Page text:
When we cull sharks, we cull other species too

Non-selective methods such as netting and baited drum lines are the primary approach to culling in Australia. These techniques are non-discriminating, which means that other threatened species such as dolphins, turtles and dugongs, are also killed in the process.

According to research, between 1950 – 2008, 577 great whites and 352 tiger sharks were caught in NSW nets. Over this period 15,135 OTHER marine animals were caught. 

It also revealed that in a 12 month period up to 2014, 100 animal species other than sharks were caught in Queensland’s cull program.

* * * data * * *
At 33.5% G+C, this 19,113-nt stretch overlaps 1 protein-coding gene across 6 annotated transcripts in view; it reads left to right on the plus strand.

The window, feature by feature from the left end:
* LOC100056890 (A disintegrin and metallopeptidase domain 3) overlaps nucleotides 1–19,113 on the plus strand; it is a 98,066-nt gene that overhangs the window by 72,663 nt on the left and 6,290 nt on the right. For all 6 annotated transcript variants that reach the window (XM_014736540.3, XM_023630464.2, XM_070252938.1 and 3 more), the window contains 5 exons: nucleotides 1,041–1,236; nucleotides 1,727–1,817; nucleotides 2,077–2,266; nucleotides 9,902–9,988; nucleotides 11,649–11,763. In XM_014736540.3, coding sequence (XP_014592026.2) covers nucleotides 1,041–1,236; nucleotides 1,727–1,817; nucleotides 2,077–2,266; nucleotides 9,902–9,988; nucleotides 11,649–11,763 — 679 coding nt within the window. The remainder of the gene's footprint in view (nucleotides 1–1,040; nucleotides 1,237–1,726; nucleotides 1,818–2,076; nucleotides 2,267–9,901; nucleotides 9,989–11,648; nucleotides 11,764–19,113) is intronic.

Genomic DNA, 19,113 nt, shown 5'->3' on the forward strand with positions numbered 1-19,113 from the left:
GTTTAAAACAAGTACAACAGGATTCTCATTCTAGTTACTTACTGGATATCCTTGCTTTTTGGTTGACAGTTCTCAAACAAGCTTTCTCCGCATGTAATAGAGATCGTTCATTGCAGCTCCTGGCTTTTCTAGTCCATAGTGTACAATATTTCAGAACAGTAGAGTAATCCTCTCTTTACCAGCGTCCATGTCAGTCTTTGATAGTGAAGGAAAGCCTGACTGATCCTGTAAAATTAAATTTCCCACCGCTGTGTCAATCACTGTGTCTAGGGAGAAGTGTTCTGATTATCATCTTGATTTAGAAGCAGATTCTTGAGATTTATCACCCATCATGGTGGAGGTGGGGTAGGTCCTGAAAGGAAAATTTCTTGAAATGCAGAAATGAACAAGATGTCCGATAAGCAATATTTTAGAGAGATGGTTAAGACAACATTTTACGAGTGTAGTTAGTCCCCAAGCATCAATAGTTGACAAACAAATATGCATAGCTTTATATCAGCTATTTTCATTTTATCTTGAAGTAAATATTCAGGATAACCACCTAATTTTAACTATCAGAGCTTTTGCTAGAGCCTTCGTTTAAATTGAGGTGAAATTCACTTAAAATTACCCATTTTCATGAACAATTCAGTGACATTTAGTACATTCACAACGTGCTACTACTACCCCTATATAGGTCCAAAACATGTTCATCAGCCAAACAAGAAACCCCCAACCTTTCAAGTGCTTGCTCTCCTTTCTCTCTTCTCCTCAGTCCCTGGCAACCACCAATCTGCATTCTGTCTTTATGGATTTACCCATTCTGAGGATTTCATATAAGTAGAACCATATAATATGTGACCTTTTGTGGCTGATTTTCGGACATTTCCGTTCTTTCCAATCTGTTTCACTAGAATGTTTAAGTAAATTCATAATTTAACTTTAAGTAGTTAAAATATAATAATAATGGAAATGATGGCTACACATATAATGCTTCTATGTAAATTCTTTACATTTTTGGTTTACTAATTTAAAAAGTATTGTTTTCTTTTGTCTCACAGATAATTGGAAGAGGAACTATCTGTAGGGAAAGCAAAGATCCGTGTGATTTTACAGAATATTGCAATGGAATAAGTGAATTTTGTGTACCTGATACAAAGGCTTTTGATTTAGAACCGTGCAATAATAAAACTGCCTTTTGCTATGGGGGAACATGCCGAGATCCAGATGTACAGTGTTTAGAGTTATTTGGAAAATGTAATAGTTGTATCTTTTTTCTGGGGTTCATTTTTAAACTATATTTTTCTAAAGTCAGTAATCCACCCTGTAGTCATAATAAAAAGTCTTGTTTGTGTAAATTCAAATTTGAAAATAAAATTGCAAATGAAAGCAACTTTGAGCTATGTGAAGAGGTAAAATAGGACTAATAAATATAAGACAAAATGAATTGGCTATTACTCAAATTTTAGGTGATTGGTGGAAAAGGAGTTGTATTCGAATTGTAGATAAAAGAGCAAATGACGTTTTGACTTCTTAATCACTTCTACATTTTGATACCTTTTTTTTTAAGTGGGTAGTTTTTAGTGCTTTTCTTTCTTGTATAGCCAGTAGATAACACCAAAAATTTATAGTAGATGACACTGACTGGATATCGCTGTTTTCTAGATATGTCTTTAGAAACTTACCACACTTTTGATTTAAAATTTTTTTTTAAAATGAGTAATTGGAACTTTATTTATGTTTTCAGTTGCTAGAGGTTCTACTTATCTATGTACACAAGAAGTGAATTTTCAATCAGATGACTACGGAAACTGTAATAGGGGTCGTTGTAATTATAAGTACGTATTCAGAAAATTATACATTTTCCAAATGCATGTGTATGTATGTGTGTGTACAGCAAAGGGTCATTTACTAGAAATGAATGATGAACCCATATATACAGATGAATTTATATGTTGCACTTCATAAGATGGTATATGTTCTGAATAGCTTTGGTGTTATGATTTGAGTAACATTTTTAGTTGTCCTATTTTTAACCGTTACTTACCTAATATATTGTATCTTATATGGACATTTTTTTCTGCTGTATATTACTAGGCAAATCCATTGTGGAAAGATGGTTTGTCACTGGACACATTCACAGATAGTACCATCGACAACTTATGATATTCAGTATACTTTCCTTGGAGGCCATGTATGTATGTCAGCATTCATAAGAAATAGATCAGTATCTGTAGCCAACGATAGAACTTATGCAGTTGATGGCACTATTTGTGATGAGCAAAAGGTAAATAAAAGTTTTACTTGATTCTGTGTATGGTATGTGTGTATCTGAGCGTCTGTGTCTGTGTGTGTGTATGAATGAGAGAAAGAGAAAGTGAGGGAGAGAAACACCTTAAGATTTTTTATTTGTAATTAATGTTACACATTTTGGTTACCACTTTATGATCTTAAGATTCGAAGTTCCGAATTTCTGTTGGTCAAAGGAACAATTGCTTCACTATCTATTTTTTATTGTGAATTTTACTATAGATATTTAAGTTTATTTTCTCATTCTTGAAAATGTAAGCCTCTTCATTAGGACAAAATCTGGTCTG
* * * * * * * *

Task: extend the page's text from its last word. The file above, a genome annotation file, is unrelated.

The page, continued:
This is a clear and major issue as it threatens extinction for many other marine species. Australia is home to a diverse range of marine species, often found nowhere else on earth. This means that our potential in heavily affecting the future of these animals relies on our behaviour.

In our cool blue south, an incredible 80% of the marine species living in our temperate oceans occur nowhere else on Earth. 


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